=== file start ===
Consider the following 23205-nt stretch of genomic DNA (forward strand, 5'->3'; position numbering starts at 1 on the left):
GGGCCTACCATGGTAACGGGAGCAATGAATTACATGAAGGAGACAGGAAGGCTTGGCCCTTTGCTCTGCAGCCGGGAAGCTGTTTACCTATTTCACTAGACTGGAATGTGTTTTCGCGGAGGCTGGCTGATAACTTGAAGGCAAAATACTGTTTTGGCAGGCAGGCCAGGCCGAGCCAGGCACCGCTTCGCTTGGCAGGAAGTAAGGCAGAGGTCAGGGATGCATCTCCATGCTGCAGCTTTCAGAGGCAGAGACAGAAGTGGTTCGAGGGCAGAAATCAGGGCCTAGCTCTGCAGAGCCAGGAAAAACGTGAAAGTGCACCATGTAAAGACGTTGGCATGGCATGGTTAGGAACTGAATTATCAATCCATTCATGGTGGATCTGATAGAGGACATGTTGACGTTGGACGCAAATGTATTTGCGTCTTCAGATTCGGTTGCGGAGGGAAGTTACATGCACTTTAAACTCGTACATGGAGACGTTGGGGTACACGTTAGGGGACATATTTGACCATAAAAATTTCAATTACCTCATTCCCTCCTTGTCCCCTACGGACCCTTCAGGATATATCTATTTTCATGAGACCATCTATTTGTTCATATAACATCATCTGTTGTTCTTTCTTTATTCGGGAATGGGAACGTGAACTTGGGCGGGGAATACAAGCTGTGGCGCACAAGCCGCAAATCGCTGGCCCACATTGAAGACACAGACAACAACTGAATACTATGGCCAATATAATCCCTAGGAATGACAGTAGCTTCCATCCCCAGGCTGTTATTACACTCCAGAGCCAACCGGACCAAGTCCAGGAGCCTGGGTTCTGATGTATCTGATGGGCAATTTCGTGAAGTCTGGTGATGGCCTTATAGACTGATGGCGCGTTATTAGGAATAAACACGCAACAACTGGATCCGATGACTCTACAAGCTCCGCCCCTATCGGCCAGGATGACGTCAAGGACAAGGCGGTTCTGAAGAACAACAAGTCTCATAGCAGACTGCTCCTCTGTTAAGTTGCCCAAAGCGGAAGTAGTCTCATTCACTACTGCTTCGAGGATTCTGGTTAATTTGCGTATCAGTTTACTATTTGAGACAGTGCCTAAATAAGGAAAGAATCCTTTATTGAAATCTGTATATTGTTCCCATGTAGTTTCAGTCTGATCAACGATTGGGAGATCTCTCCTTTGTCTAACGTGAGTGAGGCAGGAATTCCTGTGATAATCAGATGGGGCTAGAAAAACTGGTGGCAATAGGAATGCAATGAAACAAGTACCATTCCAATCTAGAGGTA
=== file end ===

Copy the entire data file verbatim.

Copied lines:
Consider the following 23205-nt stretch of genomic DNA (forward strand, 5'->3'; position numbering starts at 1 on the left):
GGGCCTACCATGGTAACGGGAGCAATGAATTACATGAAGGAGACAGGAAGGCTTGGCCCTTTGCTCTGCAGCCGGGAAGCTGTTTACCTATTTCACTAGACTGGAATGTGTTTTCGCGGAGGCTGGCTGATAACTTGAAGGCAAAATACTGTTTTGGCAGGCAGGCCAGGCCGAGCCAGGCACCGCTTCGCTTGGCAGGAAGTAAGGCAGAGGTCAGGGATGCATCTCCATGCTGCAGCTTTCAGAGGCAGAGACAGAAGTGGTTCGAGGGCAGAAATCAGGGCCTAGCTCTGCAGAGCCAGGAAAAACGTGAAAGTGCACCATGTAAAGACGTTGGCATGGCATGGTTAGGAACTGAATTATCAATCCATTCATGGTGGATCTGATAGAGGACATGTTGACGTTGGACGCAAATGTATTTGCGTCTTCAGATTCGGTTGCGGAGGGAAGTTACATGCACTTTAAACTCGTACATGGAGACGTTGGGGTACACGTTAGGGGACATATTTGACCATAAAAATTTCAATTACCTCATTCCCTCCTTGTCCCCTACGGACCCTTCAGGATATATCTATTTTCATGAGACCATCTATTTGTTCATATAACATCATCTGTTGTTCTTTCTTTATTCGGGAATGGGAACGTGAACTTGGGCGGGGAATACAAGCTGTGGCGCACAAGCCGCAAATCGCTGGCCCACATTGAAGACACAGACAACAACTGAATACTATGGCCAATATAATCCCTAGGAATGACAGTAGCTTCCATCCCCAGGCTGTTATTACACTCCAGAGCCAACCGGACCAAGTCCAGGAGCCTGGGTTCTGATGTATCTGATGGGCAATTTCGTGAAGTCTGGTGATGGCCTTATAGACTGATGGCGCGTTATTAGGAATAAACACGCAACAACTGGATCCGATGACTCTACAAGCTCCGCCCCTATCGGCCAGGATGACGTCAAGGACAAGGCGGTTCTGAAGAACAACAAGTCTCATAGCAGACTGCTCCTCTGTTAAGTTGCCCAAAGCGGAAGTAGTCTCATTCACTACTGCTTCGAGGATTCTGGTTAATTTGCGTATCAGTTTACTATTTGAGACAGTGCCTAAATAAGGAAAGAATCCTTTATTGAAATCTGTATATTGTTCCCATGTAGTTTCAGTCTGATCAACGATTGGGAGATCTCTCCTTTGTCTAACGTGAGTGAGGCAGGAATTCCTGTGATAATCAGATGGGGCTAGAAAAACTGGTGGCAATAGGAATGCAATGAAACAAGTACCATTCCAATCTAGAGGTA